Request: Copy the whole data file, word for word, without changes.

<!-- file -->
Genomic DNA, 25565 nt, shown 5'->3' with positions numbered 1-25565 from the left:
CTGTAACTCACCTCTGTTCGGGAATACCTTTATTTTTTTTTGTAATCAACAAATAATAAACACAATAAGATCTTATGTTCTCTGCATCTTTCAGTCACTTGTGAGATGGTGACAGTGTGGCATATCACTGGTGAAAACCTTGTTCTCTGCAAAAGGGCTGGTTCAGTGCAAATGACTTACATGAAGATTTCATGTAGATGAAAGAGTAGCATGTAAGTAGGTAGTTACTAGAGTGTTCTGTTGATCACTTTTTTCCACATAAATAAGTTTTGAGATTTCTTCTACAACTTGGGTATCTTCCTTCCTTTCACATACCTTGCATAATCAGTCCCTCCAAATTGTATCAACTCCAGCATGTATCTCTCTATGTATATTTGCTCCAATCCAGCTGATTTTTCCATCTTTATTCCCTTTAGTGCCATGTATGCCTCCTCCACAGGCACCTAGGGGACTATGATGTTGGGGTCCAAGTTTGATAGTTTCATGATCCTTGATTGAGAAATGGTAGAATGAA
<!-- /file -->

Genomic DNA, 25565 nt, shown 5'->3' with positions numbered 1-25565 from the left:
CTGTAACTCACCTCTGTTCGGGAATACCTTTATTTTTTTTTGTAATCAACAAATAATAAACACAATAAGATCTTATGTTCTCTGCATCTTTCAGTCACTTGTGAGATGGTGACAGTGTGGCATATCACTGGTGAAAACCTTGTTCTCTGCAAAAGGGCTGGTTCAGTGCAAATGACTTACATGAAGATTTCATGTAGATGAAAGAGTAGCATGTAAGTAGGTAGTTACTAGAGTGTTCTGTTGATCACTTTTTTCCACATAAATAAGTTTTGAGATTTCTTCTACAACTTGGGTATCTTCCTTCCTTTCACATACCTTGCATAATCAGTCCCTCCAAATTGTATCAACTCCAGCATGTATCTCTCTATGTATATTTGCTCCAATCCAGCTGATTTTTCCATCTTTATTCCCTTTAGTGCCATGTATGCCTCCTCCACAGGCACCTAGGGGACTATGATGTTGGGGTCCAAGTTTGATAGTTTCATGATCCTTGATTGAGAAATGGTAGAATGAA